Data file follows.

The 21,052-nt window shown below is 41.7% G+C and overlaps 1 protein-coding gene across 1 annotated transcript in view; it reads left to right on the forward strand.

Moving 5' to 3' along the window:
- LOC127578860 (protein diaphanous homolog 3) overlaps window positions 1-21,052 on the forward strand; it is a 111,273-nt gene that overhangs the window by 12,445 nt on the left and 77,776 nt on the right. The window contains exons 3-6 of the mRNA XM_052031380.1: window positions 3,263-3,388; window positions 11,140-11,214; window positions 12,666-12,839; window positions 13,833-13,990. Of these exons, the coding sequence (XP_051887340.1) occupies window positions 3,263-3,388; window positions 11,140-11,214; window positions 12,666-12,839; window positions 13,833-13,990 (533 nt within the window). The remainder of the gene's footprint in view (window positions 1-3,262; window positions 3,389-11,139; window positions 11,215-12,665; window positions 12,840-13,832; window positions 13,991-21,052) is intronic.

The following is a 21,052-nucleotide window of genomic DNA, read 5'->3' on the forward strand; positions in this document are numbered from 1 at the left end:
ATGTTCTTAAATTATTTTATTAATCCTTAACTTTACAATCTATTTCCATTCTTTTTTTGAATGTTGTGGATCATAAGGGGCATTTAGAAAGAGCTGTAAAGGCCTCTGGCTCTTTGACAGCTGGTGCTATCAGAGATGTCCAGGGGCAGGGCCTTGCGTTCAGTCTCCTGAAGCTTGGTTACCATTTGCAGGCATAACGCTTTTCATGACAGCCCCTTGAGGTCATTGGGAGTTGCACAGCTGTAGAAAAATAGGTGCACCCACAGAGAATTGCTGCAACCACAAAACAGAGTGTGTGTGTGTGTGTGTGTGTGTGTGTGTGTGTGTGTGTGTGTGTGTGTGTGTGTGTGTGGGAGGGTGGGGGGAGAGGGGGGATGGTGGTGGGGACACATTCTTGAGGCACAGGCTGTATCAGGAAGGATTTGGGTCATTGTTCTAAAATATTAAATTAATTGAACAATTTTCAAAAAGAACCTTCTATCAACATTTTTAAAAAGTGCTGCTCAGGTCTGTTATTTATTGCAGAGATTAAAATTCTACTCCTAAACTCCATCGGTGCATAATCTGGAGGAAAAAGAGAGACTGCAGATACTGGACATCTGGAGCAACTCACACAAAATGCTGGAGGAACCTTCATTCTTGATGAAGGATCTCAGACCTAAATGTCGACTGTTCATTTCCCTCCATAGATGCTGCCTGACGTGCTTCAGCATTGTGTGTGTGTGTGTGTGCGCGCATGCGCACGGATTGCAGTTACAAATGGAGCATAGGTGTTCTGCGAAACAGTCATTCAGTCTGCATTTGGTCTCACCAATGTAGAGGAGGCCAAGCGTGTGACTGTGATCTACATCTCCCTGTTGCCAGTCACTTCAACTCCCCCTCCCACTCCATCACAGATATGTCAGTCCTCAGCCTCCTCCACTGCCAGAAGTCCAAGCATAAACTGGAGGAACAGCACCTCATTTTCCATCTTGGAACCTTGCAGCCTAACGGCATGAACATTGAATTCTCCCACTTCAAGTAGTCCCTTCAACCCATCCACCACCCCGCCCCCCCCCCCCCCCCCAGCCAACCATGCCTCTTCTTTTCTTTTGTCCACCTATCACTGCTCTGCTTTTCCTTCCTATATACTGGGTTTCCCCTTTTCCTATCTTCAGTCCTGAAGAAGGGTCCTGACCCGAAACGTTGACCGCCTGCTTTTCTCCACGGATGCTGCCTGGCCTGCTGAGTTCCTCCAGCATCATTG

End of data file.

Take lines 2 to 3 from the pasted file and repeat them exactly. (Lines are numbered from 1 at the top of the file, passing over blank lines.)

Moving 5' to 3' along the window:
- LOC127578860 (protein diaphanous homolog 3) overlaps window positions 1-21,052 on the forward strand; it is a 111,273-nt gene that overhangs the window by 12,445 nt on the left and 77,776 nt on the right. The window contains exons 3-6 of the mRNA XM_052031380.1: window positions 3,263-3,388; window positions 11,140-11,214; window positions 12,666-12,839; window positions 13,833-13,990. Of these exons, the coding sequence (XP_051887340.1) occupies window positions 3,263-3,388; window positions 11,140-11,214; window positions 12,666-12,839; window positions 13,833-13,990 (533 nt within the window). The remainder of the gene's footprint in view (window positions 1-3,262; window positions 3,389-11,139; window positions 11,215-12,665; window positions 12,840-13,832; window positions 13,991-21,052) is intronic.